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Is your SMSF adequately diversified?

Posted on June 24, 2019 by admin

When forming a fund’s investment strategy, diversification is a notable consideration for SMSF trustees. By spreading the investments of a fund across different asset classes and markets that offer varying risks and returns, SMSF members can better position themselves for a secure retirement.

Why diversify?
The intention of diversification is to spread the investment risk of an SMSF. The idea is that if one asset underperforms, it can be offset by the success of other assets and keep the fund on track to meet its investment objectives. Diversifying investments across uncorrelated assets, such as shares and bonds, may also make it possible for investors to lower the volatility of the portfolio.

How to diversify your fund:
Accessing certain asset classes can be challenging for SMSFs due to minimum investment requirements or other ownership restrictions. Managed funds and exchange-traded funds (ETFs) are two options that can provide easy access to diversification. Managed funds pool together money from multiple investors which professional managers then invest in a variety of assets, such as global or local shares, offshore property or high-yield investments. ETFs, on the other hand, aim to replicate the performance of a particular index or group of assets, which can give an investor exposure to an entirely different market or asset class. These two methods can give SMSFs the ability to access more diverse investments.

As having an appropriately diversified portfolio can have a significant impact on members’ retirement savings, trustees may consider seeking professional financial advice in the management of their SMSF’s investment strategies.

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Avoiding mortgage default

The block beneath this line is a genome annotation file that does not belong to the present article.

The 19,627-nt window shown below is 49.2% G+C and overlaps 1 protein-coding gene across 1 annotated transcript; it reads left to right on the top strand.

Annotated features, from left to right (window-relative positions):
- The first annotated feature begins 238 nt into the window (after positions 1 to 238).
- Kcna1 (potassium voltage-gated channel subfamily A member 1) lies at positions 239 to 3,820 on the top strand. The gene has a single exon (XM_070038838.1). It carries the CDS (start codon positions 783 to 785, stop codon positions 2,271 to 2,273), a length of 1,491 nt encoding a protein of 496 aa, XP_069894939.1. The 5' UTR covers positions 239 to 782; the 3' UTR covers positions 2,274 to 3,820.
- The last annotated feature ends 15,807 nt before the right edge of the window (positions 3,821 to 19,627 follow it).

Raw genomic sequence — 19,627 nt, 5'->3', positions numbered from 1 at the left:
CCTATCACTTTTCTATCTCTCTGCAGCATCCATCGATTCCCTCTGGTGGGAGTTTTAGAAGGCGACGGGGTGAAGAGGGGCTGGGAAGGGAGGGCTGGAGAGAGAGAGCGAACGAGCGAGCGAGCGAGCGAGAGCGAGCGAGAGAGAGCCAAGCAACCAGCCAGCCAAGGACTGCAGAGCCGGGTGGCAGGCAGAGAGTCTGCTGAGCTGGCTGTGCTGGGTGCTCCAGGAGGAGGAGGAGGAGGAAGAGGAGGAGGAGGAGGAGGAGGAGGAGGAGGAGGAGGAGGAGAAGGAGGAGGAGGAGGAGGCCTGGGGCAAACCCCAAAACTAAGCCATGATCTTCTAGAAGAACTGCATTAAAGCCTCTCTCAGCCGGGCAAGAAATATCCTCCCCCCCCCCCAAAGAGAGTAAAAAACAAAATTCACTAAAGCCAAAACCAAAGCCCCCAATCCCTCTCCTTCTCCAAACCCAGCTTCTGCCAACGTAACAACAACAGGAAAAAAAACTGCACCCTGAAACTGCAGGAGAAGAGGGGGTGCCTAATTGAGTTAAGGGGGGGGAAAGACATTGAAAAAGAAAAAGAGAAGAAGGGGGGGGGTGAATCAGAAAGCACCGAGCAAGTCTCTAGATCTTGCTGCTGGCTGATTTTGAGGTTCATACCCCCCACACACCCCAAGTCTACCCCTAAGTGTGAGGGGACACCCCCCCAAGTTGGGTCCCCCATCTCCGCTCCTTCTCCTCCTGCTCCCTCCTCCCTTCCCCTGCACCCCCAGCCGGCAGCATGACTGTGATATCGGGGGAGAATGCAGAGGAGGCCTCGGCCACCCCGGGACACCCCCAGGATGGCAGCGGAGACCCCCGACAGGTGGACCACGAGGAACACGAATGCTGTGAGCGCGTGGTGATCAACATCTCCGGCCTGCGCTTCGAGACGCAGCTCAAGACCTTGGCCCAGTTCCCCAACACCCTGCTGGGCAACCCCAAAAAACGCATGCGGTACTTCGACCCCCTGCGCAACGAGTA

Posted on August 26, 2020 by admin

As individuals struggle with cash flow through the coronavirus, the Australian Bankers Association records that repayments on almost 500,000 mortgages have been deferred for six months. While repayments can be delayed, they cannot be avoided altogether.

Lenders can send you a default notice the day your repayment is overdue. However, they could also wait until your repayment is overdue by 90 or more days. When you receive a default notice, you are given 30 days to repay the amounts you have missed in addition to the regular repayment on your loan. Individuals who are struggling with their home loan repayments can avoid mortgage default by considering the following.

Contact your lender
Lenders are generally willing to work with you through financial hardship. Don’t be afraid to contact your lender to discuss your situation and find out what options are available for you. Lenders are often willing to negotiate short-term variations to repayment schedules that both parties can agree to. However, make sure that you do not agree to unrealistic repayment conditions that cannot be met.

Many Australian banks are offering a six-month deferral on mortgage repayments (including interest) for customers who are experiencing financial hardship as a result of COVID-19. If this is you, contact your bank to see if this is an option.

Apply for a hardship variation
Mortgage holders may be able to change the terms of their loan or temporarily pause or reduce their repayments under a hardship variation. A hardship variation can still be requested after you receive a mortgage default. To apply for one, contact your lender’s “hardship officer” and tell them that you wish to change your loan repayments due to financial hardship. This will usually require you to explain why you are struggling to make payments and to estimate how long your financial problems will continue to determine how much you can afford to repay.

After submitting a hardship variation request, your lender must contact you within 21 days with the outcome of your request. They may ask you for more details regarding your request; in this case, they must contact you again within 21 days from when you provide the additional information.

Consider selling your home
Selling your home is a tough decision, but in some cases this may be the better option if your circumstances are unlikely to improve. If you get to the point where your lender takes possession of your home and sells it, it’s likely that you won’t make as much as if you sold it yourself. When you sell your house on your own terms, chances are you will get a better price and avoid having to pay the legal fees passed on by your lender. Inform your lender if you decide to sell your home; they may ask for proof, such as a copy of the contract with your real estate agent or property advertisements.

Renting out your home until you can afford to make repayments again may also be an option if you are able to live somewhere else during this period.

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